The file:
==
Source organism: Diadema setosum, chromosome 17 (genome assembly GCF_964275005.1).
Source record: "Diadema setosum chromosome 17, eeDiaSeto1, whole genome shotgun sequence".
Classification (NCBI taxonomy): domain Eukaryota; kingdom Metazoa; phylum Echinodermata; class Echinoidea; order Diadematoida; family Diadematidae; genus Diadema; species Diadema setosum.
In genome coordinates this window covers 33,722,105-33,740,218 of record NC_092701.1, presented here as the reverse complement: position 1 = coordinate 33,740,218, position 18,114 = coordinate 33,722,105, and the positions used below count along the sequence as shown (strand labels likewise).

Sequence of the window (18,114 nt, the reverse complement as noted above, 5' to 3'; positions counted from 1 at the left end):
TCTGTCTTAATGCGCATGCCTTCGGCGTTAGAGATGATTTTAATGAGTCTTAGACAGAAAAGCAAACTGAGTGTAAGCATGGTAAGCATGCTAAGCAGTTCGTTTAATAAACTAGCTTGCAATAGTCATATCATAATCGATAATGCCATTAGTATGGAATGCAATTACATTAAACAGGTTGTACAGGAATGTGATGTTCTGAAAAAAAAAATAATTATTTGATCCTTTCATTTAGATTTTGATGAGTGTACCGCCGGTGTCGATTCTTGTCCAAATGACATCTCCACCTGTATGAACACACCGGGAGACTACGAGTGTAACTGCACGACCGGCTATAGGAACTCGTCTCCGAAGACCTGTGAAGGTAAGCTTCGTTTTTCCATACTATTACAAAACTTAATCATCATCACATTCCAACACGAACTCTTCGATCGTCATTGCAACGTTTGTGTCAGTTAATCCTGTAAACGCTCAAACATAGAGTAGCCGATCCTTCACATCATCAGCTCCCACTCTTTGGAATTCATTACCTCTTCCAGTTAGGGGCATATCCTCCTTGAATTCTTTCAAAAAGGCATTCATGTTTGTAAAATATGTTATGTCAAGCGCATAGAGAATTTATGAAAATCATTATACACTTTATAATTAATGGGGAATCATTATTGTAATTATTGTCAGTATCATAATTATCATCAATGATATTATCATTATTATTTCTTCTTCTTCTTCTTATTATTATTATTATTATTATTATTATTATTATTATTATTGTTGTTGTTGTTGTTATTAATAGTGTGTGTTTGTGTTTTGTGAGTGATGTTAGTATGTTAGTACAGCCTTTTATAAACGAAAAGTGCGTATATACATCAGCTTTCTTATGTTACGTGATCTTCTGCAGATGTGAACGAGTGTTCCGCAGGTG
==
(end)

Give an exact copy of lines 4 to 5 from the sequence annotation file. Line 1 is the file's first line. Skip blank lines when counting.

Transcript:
In genome coordinates this window covers 33,722,105-33,740,218 of record NC_092701.1, presented here as the reverse complement: position 1 = coordinate 33,740,218, position 18,114 = coordinate 33,722,105, and the positions used below count along the sequence as shown (strand labels likewise).

Sequence of the window (18,114 nt, the reverse complement as noted above, 5' to 3'; positions counted from 1 at the left end):